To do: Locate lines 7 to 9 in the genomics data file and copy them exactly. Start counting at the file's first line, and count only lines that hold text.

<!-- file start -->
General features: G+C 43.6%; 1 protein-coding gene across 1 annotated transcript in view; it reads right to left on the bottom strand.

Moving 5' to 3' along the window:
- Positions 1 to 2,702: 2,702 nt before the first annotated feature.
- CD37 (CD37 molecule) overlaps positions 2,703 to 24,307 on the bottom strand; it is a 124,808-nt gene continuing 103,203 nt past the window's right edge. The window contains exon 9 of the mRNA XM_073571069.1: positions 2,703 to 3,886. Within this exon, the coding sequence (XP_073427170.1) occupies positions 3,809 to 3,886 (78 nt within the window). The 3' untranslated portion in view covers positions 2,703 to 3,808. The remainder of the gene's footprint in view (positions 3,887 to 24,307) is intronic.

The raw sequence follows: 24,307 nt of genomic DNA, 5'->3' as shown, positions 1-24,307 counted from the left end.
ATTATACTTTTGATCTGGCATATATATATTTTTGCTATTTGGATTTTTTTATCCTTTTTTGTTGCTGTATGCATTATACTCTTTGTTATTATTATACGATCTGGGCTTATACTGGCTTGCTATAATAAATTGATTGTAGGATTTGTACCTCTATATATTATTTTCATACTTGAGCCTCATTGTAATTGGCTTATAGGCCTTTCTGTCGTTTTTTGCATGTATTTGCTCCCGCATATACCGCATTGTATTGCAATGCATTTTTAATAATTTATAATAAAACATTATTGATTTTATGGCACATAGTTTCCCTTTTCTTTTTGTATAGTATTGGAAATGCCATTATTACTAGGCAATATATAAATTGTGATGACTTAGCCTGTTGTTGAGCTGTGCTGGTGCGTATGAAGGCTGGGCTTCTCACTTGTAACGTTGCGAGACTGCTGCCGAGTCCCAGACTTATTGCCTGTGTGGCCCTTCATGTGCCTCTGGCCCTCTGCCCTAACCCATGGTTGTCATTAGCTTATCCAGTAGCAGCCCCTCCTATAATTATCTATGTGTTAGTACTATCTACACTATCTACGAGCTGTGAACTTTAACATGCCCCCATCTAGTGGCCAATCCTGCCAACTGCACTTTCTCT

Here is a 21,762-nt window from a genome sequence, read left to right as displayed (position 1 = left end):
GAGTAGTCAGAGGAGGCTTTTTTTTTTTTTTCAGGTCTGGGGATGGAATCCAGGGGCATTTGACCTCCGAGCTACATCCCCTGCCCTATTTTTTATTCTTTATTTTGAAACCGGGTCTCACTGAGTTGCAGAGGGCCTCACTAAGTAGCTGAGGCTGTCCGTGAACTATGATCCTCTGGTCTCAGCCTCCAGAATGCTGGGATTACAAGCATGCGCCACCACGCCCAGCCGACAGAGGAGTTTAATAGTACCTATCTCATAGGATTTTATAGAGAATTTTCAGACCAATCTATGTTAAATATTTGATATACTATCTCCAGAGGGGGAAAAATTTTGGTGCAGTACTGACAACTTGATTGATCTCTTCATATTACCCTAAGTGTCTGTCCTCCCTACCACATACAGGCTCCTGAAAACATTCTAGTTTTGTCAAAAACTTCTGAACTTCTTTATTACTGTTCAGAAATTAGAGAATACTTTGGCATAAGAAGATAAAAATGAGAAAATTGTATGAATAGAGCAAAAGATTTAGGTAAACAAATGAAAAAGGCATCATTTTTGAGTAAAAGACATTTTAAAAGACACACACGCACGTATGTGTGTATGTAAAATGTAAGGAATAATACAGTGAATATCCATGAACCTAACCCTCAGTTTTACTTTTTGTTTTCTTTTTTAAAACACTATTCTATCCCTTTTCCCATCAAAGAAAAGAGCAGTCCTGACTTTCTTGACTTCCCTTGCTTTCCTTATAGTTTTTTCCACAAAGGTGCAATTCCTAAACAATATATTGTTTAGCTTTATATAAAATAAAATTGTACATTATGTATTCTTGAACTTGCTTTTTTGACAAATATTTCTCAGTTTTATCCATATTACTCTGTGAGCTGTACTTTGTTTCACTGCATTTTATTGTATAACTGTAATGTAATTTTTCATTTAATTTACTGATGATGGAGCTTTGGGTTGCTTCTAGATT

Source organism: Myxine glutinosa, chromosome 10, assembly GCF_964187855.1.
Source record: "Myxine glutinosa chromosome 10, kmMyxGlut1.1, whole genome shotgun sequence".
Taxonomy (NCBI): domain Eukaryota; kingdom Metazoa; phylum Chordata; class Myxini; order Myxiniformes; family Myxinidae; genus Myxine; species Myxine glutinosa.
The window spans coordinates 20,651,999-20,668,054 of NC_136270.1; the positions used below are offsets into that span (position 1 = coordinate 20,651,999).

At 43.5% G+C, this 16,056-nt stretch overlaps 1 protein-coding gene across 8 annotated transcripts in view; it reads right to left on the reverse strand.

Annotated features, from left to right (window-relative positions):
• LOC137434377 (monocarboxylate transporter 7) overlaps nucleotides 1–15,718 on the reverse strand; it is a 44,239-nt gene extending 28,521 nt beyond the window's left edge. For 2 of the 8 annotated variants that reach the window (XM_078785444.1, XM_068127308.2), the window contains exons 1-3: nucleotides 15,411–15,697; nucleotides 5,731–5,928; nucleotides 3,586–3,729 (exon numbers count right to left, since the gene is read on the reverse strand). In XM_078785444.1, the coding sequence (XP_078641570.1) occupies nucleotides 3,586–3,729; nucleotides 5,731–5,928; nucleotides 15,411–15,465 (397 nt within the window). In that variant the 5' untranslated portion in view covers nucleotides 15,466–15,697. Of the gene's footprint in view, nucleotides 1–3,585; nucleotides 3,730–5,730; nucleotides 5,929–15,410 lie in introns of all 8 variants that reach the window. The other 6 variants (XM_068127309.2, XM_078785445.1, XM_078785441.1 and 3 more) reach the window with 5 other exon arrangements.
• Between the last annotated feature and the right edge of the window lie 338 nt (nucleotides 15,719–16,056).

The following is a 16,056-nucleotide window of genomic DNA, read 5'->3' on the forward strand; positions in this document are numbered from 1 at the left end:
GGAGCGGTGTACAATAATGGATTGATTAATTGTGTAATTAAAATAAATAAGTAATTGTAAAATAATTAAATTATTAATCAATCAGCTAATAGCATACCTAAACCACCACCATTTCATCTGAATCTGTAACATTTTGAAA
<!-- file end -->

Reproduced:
Here is a 21,762-nt window from a genome sequence, read left to right as displayed (position 1 = left end):
GAGTAGTCAGAGGAGGCTTTTTTTTTTTTTTCAGGTCTGGGGATGGAATCCAGGGGCATTTGACCTCCGAGCTACATCCCCTGCCCTATTTTTTATTCTTTATTTTGAAACCGGGTCTCACTGAGTTGCAGAGGGCCTCACTAAGTAGCTGAGGCTGTCCGTGAACTATGATCCTCTGGTCTCAGCCTCCAGAATGCTGGGATTACAAGCATGCGCCACCACGCCCAGCCGACAGAGGAGTTTAATAGTACCTATCTCATAGGATTTTATAGAGAATTTTCAGACCAATCTATGTTAAATATTTGATATACTATCTCCAGAGGGGGAAAAATTTTGGTGCAGTACTGACAACTTGATTGATCTCTTCATATTACCCTAAGTGTCTGTCCTCCCTACCACATACAGGCTCCTGAAAACATTCTAGTTTTGTCAAAAACTTCTGAACTTCTTTATTACTGTTCAGAAATTAGAGAATACTTTGGCATAAGAAGATAAAAATGAGAAAATTGTATGAATAGAGCAAAAGATTTAGGTAAACAAATGAAAAAGGCATCATTTTTGAGTAAAAGACATTTTAAAAGACACACACGCACGTATGTGTGTATGTAAAATGTAAGGAATAATACAGTGAATATCCATGAACCTAACCCTCAGTTTTACTTTTTGTTTTCTTTTTTAAAACACTATTCTATCCCTTTTCCCATCAAAGAAAAGAGCAGTCCTGACTTTCTTGACTTCCCTTGCTTTCCTTATAGTTTTTTCCACAAAGGTGCAATTCCTAAACAATATATTGTTTAGCTTTATATAAAATAAAATTGTACATTATGTATTCTTGAACTTGCTTTTTTGACAAATATTTCTCAGTTTTATCCATATTACTCTGTGAGCTGTACTTTGTTTCACTGCATTTTATTGTATAACTGTAATGTAATTTTTCATTTAATTTACTGATGATGGAGCTTTGGGTTGCTTCTAGATT

Source organism: Myxine glutinosa, chromosome 10, assembly GCF_964187855.1.